Deal’s off: Homebuyers backing out of contracts as interest rates rise

Rising interest rates deter potential homebuyers who are opting to stay put

The once-hot housing market is beginning to cool down, but experts said homebuyers are canceling pending contracts at the highest rate since the start of the COVID-19 pandemic.

The once-hot housing market is beginning to cool down, but experts said homebuyers are canceling pending contracts at the highest rate since the start of the COVID-19 pandemic.

Shonn McCloud, a lead senior agent with Redfin, said many potential buyers are backing out of deals because of rising interest rates.

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“It’s taking a lot of buyers who typically would qualify out of qualifying for their home loans,” he said.

Redfin reports show roughly 60,000 home purchases nationwide fell through in June. 24.5% of pending sales were cancelled in the Orlando Metro Area.

“That is a lot of deals that didn’t go through where typically almost every deal was closing,” McCloud said.

He said the problem is not that buyers don’t desire the homes — it just costs too much, especially with the burden of high gas prices and inflation.

McCloud said the home purchase price is not the biggest issue for buyers; it’s the monthly obligation.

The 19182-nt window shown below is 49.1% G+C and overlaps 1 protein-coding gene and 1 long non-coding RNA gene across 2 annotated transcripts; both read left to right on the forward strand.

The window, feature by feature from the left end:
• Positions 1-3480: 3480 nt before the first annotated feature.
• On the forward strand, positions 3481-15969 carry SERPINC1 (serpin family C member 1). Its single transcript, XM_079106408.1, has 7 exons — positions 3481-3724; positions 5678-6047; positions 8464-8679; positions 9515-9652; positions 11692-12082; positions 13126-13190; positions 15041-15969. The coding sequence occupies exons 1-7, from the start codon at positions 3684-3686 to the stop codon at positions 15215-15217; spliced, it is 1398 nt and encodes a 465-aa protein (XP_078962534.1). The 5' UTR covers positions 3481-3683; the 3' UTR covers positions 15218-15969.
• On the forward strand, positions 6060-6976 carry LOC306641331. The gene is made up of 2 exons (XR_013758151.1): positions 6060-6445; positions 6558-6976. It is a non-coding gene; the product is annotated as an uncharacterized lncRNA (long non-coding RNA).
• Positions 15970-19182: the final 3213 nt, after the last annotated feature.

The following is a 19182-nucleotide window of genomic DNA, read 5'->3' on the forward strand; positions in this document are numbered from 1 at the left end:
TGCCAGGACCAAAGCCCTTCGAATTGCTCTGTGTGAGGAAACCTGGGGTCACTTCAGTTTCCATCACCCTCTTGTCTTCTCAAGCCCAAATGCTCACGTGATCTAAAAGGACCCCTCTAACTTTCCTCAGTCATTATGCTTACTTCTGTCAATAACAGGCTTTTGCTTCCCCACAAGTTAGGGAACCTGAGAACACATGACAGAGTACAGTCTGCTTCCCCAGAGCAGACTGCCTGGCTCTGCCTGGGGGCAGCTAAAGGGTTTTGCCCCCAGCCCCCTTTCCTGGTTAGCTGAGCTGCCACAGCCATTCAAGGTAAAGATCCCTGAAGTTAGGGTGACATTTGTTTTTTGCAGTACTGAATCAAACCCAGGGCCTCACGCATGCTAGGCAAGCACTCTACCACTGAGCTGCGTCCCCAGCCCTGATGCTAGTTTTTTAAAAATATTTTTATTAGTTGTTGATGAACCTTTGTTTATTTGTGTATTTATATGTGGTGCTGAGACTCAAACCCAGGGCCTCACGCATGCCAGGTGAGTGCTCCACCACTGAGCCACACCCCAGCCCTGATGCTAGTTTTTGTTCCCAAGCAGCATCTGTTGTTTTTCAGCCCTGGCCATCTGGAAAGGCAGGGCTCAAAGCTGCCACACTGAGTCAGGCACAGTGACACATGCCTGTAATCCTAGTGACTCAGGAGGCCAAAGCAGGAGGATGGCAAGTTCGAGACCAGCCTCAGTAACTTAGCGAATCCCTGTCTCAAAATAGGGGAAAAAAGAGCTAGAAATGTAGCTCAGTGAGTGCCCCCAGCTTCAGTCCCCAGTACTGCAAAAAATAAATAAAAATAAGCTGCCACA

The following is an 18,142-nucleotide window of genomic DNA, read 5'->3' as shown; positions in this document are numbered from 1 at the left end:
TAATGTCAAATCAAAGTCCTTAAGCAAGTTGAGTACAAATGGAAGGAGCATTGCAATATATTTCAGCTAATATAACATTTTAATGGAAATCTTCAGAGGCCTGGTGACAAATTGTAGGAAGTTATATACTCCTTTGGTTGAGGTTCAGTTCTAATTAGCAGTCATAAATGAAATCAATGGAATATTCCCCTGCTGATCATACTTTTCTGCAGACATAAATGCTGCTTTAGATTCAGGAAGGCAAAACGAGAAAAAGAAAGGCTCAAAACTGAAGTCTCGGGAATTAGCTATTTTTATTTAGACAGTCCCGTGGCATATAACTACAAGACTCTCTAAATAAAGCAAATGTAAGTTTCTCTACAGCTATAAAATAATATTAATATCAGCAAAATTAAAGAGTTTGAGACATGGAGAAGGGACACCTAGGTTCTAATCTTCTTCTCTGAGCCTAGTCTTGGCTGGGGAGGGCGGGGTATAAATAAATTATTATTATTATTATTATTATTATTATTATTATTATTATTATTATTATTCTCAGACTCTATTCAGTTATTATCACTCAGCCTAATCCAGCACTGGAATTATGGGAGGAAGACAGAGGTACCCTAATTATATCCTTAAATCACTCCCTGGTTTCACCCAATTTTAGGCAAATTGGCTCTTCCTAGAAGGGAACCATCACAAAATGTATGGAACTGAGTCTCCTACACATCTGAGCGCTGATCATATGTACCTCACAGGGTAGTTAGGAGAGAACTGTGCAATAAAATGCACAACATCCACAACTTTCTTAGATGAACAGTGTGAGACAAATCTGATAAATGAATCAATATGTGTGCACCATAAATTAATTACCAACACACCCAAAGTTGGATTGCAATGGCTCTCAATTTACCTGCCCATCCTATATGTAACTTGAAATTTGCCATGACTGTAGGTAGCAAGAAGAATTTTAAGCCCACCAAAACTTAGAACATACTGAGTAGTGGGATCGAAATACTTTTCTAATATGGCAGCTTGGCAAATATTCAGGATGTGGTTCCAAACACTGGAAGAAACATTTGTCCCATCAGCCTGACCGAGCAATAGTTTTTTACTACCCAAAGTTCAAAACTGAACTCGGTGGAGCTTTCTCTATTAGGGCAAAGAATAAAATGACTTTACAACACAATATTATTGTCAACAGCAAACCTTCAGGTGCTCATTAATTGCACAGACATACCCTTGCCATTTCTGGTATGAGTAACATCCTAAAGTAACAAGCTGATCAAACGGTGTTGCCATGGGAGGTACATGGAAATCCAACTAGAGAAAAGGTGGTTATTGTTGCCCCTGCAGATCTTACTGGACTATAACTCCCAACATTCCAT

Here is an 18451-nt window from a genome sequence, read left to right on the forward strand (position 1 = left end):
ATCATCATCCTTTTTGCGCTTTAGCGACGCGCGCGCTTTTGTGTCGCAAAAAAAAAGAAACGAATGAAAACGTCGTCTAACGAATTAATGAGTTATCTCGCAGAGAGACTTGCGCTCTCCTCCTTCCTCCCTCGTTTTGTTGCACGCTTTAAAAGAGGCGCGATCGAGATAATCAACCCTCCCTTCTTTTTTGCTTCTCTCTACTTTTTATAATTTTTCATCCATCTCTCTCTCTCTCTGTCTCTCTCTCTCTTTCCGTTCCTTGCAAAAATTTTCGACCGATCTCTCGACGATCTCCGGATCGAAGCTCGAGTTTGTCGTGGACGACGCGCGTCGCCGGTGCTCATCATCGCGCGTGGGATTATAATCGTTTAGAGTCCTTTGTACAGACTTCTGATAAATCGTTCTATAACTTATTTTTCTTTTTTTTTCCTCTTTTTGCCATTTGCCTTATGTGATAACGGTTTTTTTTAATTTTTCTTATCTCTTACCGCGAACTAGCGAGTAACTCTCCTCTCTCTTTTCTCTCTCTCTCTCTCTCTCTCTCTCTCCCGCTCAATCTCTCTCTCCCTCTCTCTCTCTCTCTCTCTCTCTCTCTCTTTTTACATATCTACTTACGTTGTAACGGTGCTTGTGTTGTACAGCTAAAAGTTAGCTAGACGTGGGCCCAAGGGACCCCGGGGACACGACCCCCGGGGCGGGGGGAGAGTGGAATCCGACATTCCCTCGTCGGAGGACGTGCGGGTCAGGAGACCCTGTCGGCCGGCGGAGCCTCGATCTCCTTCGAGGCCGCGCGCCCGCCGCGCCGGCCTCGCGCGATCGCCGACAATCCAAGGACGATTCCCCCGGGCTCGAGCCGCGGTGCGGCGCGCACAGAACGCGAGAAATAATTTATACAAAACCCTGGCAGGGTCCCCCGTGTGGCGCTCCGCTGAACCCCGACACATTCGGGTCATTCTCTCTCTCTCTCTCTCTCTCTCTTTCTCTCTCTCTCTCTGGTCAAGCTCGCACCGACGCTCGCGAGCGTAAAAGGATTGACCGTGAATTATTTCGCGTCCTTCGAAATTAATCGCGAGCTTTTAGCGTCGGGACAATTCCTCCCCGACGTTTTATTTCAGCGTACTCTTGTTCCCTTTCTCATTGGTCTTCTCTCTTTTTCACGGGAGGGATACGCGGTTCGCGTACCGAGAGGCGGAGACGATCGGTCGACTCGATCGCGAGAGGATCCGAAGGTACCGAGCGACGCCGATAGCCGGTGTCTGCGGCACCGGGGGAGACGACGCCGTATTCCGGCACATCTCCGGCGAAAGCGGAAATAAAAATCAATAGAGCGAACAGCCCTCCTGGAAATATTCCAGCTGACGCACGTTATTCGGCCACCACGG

“People are not pleased when they see ($3,000) mortgage per month versus their original quote, which would have been at ($2,100 or $2,200).

Despite the prices, McCloud said the industry is slowly moving into a buyers market.

As more people back out of deals, more houses are becoming available, and buyers have more power to negotiate.

“Now, they see that there is more homes on the market that are now competing with the homes that they are already under contract for,” McCloud said.

Buyers can pull out of their contracts and find a better deal elsewhere, according to McCloud. He advised sellers pay attention to timelines.

When hiring an agent, he urged sellers to make sure the financing contingency is ending well in advance of the closing date.

He added that sometimes buyers won’t find out whether they qualify for the loan right before the closing date, which could put sellers in a tight spot.

McCloud said if interest rates increase again, it will be detrimental to the housing market. He explained there will not be many people pulling out of deals because they won’t be able to go under contract at all.

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About the Author:

Treasure joined News 6 at the start of 2021, coming to the Sunshine State from Michigan.